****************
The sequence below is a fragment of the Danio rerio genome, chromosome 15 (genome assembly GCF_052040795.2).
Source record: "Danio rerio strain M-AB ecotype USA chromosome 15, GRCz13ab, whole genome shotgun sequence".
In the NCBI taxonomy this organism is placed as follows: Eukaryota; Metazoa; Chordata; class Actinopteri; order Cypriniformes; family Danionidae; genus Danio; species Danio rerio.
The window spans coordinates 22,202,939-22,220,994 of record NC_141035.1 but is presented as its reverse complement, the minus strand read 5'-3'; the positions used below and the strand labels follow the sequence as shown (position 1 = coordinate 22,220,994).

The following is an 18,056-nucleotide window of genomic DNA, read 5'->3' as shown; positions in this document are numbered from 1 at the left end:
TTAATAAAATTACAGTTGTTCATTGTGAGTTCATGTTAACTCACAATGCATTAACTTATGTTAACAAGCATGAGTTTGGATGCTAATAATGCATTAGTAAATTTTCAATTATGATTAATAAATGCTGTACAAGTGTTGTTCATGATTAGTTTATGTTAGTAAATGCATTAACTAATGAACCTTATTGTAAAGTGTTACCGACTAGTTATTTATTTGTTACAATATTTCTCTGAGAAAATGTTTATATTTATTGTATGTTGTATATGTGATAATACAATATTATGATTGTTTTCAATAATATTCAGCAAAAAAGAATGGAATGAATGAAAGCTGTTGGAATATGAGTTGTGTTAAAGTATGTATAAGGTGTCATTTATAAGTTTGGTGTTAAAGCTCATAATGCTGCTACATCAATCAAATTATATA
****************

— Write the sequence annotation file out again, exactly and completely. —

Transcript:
The sequence below is a fragment of the Danio rerio genome, chromosome 15 (genome assembly GCF_052040795.2).
Source record: "Danio rerio strain M-AB ecotype USA chromosome 15, GRCz13ab, whole genome shotgun sequence".
In the NCBI taxonomy this organism is placed as follows: Eukaryota; Metazoa; Chordata; class Actinopteri; order Cypriniformes; family Danionidae; genus Danio; species Danio rerio.
The window spans coordinates 22,202,939-22,220,994 of record NC_141035.1 but is presented as its reverse complement, the minus strand read 5'-3'; the positions used below and the strand labels follow the sequence as shown (position 1 = coordinate 22,220,994).

The following is an 18,056-nucleotide window of genomic DNA, read 5'->3' as shown; positions in this document are numbered from 1 at the left end:
TTAATAAAATTACAGTTGTTCATTGTGAGTTCATGTTAACTCACAATGCATTAACTTATGTTAACAAGCATGAGTTTGGATGCTAATAATGCATTAGTAAATTTTCAATTATGATTAATAAATGCTGTACAAGTGTTGTTCATGATTAGTTTATGTTAGTAAATGCATTAACTAATGAACCTTATTGTAAAGTGTTACCGACTAGTTATTTATTTGTTACAATATTTCTCTGAGAAAATGTTTATATTTATTGTATGTTGTATATGTGATAATACAATATTATGATTGTTTTCAATAATATTCAGCAAAAAAGAATGGAATGAATGAAAGCTGTTGGAATATGAGTTGTGTTAAAGTATGTATAAGGTGTCATTTATAAGTTTGGTGTTAAAGCTCATAATGCTGCTACATCAATCAAATTATATA